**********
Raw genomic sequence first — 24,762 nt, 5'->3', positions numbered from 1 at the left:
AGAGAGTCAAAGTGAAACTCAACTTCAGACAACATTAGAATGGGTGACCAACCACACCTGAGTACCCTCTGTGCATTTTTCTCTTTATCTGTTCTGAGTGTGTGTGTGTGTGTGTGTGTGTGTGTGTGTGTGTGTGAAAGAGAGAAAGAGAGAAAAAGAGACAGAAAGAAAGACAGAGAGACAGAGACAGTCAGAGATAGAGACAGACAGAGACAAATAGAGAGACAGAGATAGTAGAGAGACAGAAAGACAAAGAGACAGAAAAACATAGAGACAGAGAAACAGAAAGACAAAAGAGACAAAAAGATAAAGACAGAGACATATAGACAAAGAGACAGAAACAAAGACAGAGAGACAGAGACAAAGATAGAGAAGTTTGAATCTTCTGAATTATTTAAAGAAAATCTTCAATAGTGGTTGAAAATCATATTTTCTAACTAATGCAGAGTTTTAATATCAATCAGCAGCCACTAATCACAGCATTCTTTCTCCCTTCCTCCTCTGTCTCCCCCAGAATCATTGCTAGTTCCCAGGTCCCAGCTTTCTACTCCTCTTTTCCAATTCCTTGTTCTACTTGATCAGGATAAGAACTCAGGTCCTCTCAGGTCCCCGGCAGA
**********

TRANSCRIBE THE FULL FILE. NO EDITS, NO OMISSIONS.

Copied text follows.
Raw genomic sequence first — 24,762 nt, 5'->3', positions numbered from 1 at the left:
AGAGAGTCAAAGTGAAACTCAACTTCAGACAACATTAGAATGGGTGACCAACCACACCTGAGTACCCTCTGTGCATTTTTCTCTTTATCTGTTCTGAGTGTGTGTGTGTGTGTGTGTGTGTGTGTGTGTGTGTGTGAAAGAGAGAAAGAGAGAAAAAGAGACAGAAAGAAAGACAGAGAGACAGAGACAGTCAGAGATAGAGACAGACAGAGACAAATAGAGAGACAGAGATAGTAGAGAGACAGAAAGACAAAGAGACAGAAAAACATAGAGACAGAGAAACAGAAAGACAAAAGAGACAAAAAGATAAAGACAGAGACATATAGACAAAGAGACAGAAACAAAGACAGAGAGACAGAGACAAAGATAGAGAAGTTTGAATCTTCTGAATTATTTAAAGAAAATCTTCAATAGTGGTTGAAAATCATATTTTCTAACTAATGCAGAGTTTTAATATCAATCAGCAGCCACTAATCACAGCATTCTTTCTCCCTTCCTCCTCTGTCTCCCCCAGAATCATTGCTAGTTCCCAGGTCCCAGCTTTCTACTCCTCTTTTCCAATTCCTTGTTCTACTTGATCAGGATAAGAACTCAGGTCCTCTCAGGTCCCCGGCAGA